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Articles by S. M Sereika
Total Records ( 4 ) for S. M Sereika
  E. R Chasens , S. M Sereika and L. E. Burke
 

Purpose

This secondary analysis examined the effect of excessive sleepiness on daytime function in older adults with diabetes from the National Sleep Foundation's Sleep and Aging poll.

Methods

Respondents were older adults (N = 1506; age range, 55-84 years) evaluated by telephone survey on their sleep duration, sleep disturbances, daytime functional outcomes, and self-reported height, weight, and comorbidities.

Results

Approximately 16% (n = 244) of the sample acknowledged a diagnosis of diabetes; they were older, had more comorbidities, had a higher body mass index (BMI), and were more likely to be sleepy during the daytime than nondiabetic respondents (all P < .05). Respondents with diabetes who reported frequent daytime sleepiness (n = 50; 20%) had significantly (P < .05) higher BMI, lower self-rated health, and more sleep disturbances than those who were not sleepy (n = 194). Sleepy respondents with diabetes also reported more frequent feelings of depression, decreased pleasure in life, naps, feeling drowsy, or dozing off while driving (all P < .05). Excessive sleepiness was significantly associated (P < .001) with an increased risk for depressive symptoms while controlling for BMI, age, and number of comorbidities.

Conclusions

These results indicate that sleep disturbances affect not only sleep quality but also daytime function in older adults with diabetes.

  M. M Cothran , S. M Sereika , A. R Fischl , P. L Schmitt and D. Charron Prochownik
 

Purpose

The purpose of this study was to develop, implement, and evaluate the effectiveness of a self-instructional preconception counseling (PC) training program for Certified Diabetes Educators (CDEs) to enhance PC knowledge and self-efficacy.

Methods

A 1-group, pre-post test study was conducted with 31 CDEs from a large medical center in western Pennsylvania. The self-instructional program included selected readings, such as the American Diabetes Association's position statement on PC of women with diabetes and an interactive CD-ROM, "Reproductive-Health Awareness for Teenage Women With Diabetes" ("READY-Girls"). Paper-and-pencil knowledge and self-efficacy questionnaires regarding PC and pregnancies of women with diabetes were completed by the CDEs before and immediately following the self-instructional program. Upon completion, participants received 5.0 Continuing Nursing Education contact hours (CNEs) from the State Nurses Association.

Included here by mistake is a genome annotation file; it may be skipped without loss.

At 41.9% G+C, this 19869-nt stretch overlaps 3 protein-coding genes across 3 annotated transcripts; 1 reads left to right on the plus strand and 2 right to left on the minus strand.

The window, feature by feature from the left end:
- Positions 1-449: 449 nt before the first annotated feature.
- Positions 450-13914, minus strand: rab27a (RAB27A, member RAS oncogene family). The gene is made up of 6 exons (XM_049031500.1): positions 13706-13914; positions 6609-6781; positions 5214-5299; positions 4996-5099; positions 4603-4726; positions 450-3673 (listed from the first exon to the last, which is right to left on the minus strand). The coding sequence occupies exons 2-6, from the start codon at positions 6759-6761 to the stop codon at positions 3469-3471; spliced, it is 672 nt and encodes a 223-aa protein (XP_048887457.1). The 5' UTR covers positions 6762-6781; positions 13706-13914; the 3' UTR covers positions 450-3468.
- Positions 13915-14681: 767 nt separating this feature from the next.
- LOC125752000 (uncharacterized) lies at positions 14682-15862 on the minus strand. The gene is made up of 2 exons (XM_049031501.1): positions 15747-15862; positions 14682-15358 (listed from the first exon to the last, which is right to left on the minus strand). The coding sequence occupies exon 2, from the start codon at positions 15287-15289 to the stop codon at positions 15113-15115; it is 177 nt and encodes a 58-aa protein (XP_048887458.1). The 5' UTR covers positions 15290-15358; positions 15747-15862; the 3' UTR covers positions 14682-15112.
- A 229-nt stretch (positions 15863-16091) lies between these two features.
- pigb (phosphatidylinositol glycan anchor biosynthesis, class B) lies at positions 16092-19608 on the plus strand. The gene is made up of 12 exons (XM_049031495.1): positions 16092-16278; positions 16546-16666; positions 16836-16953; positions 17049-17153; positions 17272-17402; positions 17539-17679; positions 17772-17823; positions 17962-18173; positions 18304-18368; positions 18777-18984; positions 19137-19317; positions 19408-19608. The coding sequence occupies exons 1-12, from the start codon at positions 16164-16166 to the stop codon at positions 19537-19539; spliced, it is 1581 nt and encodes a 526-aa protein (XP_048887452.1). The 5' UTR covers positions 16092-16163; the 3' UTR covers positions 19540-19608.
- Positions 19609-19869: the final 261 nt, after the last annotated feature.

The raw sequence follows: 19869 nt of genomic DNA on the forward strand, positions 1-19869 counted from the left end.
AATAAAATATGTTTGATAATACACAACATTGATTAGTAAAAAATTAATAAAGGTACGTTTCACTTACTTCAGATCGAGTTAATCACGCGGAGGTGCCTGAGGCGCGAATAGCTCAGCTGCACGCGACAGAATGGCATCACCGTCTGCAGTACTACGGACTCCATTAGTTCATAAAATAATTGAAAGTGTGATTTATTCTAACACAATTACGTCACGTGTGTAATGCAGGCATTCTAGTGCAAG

Results

Prior to receiving the program, all of the participants indicated they would benefit from further training on PC. Pretest knowledge scores averaged in the 70th percentile; following the program, the participants significantly increased (P < .01) PC knowledge and self-efficacy in providing PC to women with diabetes, including adolescents.

Conclusions

Although CDEs knew relevant information, they lacked some specific knowledge about PC, and they lacked confidence in their knowledge and in their ability to counsel patients. Diabetes educators can benefit from an education program to provide PC to their female patients, including adolescents. Computer or Web-based accessibility could make this a low-cost and easily disseminated program.

  K Yang , E. R Chasens , S. M Sereika and L. E. Burke
 

Purpose

The purpose of this study was to examine the association between cardiovascular risk factors and the presence of diabetes in a large population-level dataset.

Methods

A secondary analysis was conducted using data from the 2007 Behavioral Risk Factor Surveillance System, a population-based survey (n = 403,137) conducted in the United States.

Results

The majority of the respondents were middle-aged and overweight. Approximately half of the sample reported little or no physical activity. Estimates from a logistic regression model for a weighted sample of white, black, and Hispanic adults revealed that having hypertension or elevated cholesterol was a strong predictor of diabetes even when controlling for age, gender, race, education, income, body mass index, smoking status, and physical activity.

Conclusions

The results confirmed the importance of diabetes educators counseling patients with hypertension or hypercholesterolemia about their increased risk for developing diabetes.

 
 
 
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